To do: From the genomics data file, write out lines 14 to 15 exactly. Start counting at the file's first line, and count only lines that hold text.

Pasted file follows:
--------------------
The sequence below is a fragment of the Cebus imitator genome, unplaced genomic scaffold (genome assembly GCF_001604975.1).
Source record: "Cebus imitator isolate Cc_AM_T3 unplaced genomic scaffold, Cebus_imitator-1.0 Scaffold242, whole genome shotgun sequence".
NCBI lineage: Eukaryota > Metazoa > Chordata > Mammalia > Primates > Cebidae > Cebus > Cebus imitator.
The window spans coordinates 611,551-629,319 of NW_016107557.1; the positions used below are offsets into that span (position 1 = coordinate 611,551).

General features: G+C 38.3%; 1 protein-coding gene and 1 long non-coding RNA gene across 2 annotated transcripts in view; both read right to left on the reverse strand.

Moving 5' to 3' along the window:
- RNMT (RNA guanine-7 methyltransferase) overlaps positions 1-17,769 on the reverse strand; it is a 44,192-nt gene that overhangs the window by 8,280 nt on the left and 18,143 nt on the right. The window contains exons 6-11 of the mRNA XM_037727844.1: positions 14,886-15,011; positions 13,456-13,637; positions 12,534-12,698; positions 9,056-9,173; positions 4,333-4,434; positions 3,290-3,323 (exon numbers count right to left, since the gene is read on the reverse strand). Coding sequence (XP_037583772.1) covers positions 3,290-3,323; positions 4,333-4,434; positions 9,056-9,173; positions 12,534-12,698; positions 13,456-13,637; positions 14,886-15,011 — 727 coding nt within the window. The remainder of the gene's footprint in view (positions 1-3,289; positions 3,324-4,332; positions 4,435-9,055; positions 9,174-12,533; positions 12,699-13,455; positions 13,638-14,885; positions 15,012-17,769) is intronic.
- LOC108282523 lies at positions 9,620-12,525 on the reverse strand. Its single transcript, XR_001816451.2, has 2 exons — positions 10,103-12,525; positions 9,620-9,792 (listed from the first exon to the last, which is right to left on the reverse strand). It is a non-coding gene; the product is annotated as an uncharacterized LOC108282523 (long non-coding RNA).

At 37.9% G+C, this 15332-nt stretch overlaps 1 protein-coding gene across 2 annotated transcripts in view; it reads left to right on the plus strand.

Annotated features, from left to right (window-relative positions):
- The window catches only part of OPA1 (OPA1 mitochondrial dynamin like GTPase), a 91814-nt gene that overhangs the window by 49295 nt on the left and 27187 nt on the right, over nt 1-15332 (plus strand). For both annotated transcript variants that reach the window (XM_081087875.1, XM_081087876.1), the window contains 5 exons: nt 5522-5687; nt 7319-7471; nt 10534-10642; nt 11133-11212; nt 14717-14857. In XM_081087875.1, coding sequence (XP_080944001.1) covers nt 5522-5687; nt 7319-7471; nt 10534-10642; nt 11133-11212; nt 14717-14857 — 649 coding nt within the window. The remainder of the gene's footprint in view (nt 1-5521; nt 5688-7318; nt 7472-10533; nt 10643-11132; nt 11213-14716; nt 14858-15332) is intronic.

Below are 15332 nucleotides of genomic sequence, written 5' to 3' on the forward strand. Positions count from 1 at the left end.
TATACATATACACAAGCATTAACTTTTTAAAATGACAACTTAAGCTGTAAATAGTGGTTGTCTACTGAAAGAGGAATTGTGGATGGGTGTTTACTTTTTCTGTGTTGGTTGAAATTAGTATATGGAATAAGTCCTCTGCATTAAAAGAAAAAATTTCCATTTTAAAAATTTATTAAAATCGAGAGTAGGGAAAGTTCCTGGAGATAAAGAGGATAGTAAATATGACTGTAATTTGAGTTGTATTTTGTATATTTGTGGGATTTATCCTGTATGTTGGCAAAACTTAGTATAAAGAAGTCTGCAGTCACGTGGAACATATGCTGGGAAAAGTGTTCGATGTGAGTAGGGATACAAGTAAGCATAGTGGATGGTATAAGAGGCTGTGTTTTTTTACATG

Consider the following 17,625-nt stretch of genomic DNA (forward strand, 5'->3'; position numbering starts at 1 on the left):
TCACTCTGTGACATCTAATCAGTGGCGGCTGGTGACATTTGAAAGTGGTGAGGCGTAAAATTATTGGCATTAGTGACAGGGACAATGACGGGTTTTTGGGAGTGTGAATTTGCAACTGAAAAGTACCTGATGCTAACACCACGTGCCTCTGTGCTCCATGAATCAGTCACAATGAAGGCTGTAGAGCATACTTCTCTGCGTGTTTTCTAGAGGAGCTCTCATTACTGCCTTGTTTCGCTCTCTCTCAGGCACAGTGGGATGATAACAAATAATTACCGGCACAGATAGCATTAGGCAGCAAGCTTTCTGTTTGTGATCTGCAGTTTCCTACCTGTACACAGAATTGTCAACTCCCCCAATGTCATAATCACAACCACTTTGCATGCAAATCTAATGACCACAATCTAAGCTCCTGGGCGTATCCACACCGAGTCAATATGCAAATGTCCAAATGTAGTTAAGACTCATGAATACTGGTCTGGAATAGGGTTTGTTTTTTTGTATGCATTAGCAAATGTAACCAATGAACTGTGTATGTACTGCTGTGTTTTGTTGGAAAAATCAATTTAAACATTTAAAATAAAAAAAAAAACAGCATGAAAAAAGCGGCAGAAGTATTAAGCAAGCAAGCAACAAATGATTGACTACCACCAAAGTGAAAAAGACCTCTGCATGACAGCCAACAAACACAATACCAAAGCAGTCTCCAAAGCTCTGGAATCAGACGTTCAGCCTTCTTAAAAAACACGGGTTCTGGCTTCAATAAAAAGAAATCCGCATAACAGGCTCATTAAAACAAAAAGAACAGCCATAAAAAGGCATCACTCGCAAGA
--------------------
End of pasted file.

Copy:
Consider the following 17,625-nt stretch of genomic DNA (forward strand, 5'->3'; position numbering starts at 1 on the left):
TCACTCTGTGACATCTAATCAGTGGCGGCTGGTGACATTTGAAAGTGGTGAGGCGTAAAATTATTGGCATTAGTGACAGGGACAATGACGGGTTTTTGGGAGTGTGAATTTGCAACTGAAAAGTACCTGATGCTAACACCACGTGCCTCTGTGCTCCATGAATCAGTCACAATGAAGGCTGTAGAGCATACTTCTCTGCGTGTTTTCTAGAGGAGCTCTCATTACTGCCTTGTTTCGCTCTCTCTCAGGCACAGTGGGATGATAACAAATAATTACCGGCACAGATAGCATTAGGCAGCAAGCTTTCTGTTTGTGATCTGCAGTTTCCTACCTGTACACAGAATTGTCAACTCCCCCAATGTCATAATCACAACCACTTTGCATGCAAATCTAATGACCACAATCTAAGCTCCTGGGCGTATCCACACCGAGTCAATATGCAAATGTCCAAATGTAGTTAAGACTCATGAATACTGGTCTGGAATAGGGTTTGTTTTTTTGTATGCATTAGCAAATGTAACCAATGAACTGTGTATGTACTGCTGTGTTTTGTTGGAAAAATCAATTTAAACATTTAAAATAAAAAAAAAAACAGCATGAAAAAAGCGGCAGAAGTATTAAGCAAGCAAGCAACAAATGATTGACTACCACCAAAGTGAAAAAGACCTCTGCATGACAGCCAACAAACACAATACCAAAGCAGTCTCCAAAGCTCTGGAATCAGACGTTCAGCCTTCTTAAAAAACACGGGTTCTGGCTTCAATAAAAAGAAATCCGCATAACAGGCTCATTAAAACAAAAAGAACAGCCATAAAAAGGCATCACTCGCAAGA